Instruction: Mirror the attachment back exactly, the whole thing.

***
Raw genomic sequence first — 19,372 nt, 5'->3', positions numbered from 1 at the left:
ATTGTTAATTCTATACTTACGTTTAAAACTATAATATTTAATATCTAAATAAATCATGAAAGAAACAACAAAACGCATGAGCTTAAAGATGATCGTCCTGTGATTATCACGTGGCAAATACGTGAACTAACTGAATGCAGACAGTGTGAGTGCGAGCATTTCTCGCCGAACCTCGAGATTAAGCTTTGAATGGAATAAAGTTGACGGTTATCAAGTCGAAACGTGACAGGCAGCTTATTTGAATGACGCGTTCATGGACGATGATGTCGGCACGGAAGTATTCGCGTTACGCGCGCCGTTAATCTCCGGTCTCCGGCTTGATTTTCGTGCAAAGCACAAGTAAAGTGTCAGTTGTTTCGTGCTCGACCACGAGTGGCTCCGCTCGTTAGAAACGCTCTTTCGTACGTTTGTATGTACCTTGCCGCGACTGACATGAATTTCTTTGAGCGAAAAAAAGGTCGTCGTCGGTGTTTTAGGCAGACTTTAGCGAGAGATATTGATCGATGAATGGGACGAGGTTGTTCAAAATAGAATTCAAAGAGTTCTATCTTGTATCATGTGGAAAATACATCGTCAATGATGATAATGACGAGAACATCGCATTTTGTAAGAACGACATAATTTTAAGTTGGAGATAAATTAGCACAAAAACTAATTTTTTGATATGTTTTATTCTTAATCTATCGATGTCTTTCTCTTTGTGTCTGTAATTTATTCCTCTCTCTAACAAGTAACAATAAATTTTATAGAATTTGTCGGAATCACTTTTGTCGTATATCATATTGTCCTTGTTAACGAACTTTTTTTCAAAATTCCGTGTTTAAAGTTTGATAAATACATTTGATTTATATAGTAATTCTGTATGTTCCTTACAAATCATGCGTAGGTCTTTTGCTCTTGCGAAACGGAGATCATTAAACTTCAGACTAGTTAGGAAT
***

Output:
Raw genomic sequence first — 19,372 nt, 5'->3', positions numbered from 1 at the left:
ATTGTTAATTCTATACTTACGTTTAAAACTATAATATTTAATATCTAAATAAATCATGAAAGAAACAACAAAACGCATGAGCTTAAAGATGATCGTCCTGTGATTATCACGTGGCAAATACGTGAACTAACTGAATGCAGACAGTGTGAGTGCGAGCATTTCTCGCCGAACCTCGAGATTAAGCTTTGAATGGAATAAAGTTGACGGTTATCAAGTCGAAACGTGACAGGCAGCTTATTTGAATGACGCGTTCATGGACGATGATGTCGGCACGGAAGTATTCGCGTTACGCGCGCCGTTAATCTCCGGTCTCCGGCTTGATTTTCGTGCAAAGCACAAGTAAAGTGTCAGTTGTTTCGTGCTCGACCACGAGTGGCTCCGCTCGTTAGAAACGCTCTTTCGTACGTTTGTATGTACCTTGCCGCGACTGACATGAATTTCTTTGAGCGAAAAAAAGGTCGTCGTCGGTGTTTTAGGCAGACTTTAGCGAGAGATATTGATCGATGAATGGGACGAGGTTGTTCAAAATAGAATTCAAAGAGTTCTATCTTGTATCATGTGGAAAATACATCGTCAATGATGATAATGACGAGAACATCGCATTTTGTAAGAACGACATAATTTTAAGTTGGAGATAAATTAGCACAAAAACTAATTTTTTGATATGTTTTATTCTTAATCTATCGATGTCTTTCTCTTTGTGTCTGTAATTTATTCCTCTCTCTAACAAGTAACAATAAATTTTATAGAATTTGTCGGAATCACTTTTGTCGTATATCATATTGTCCTTGTTAACGAACTTTTTTTCAAAATTCCGTGTTTAAAGTTTGATAAATACATTTGATTTATATAGTAATTCTGTATGTTCCTTACAAATCATGCGTAGGTCTTTTGCTCTTGCGAAACGGAGATCATTAAACTTCAGACTAGTTAGGAAT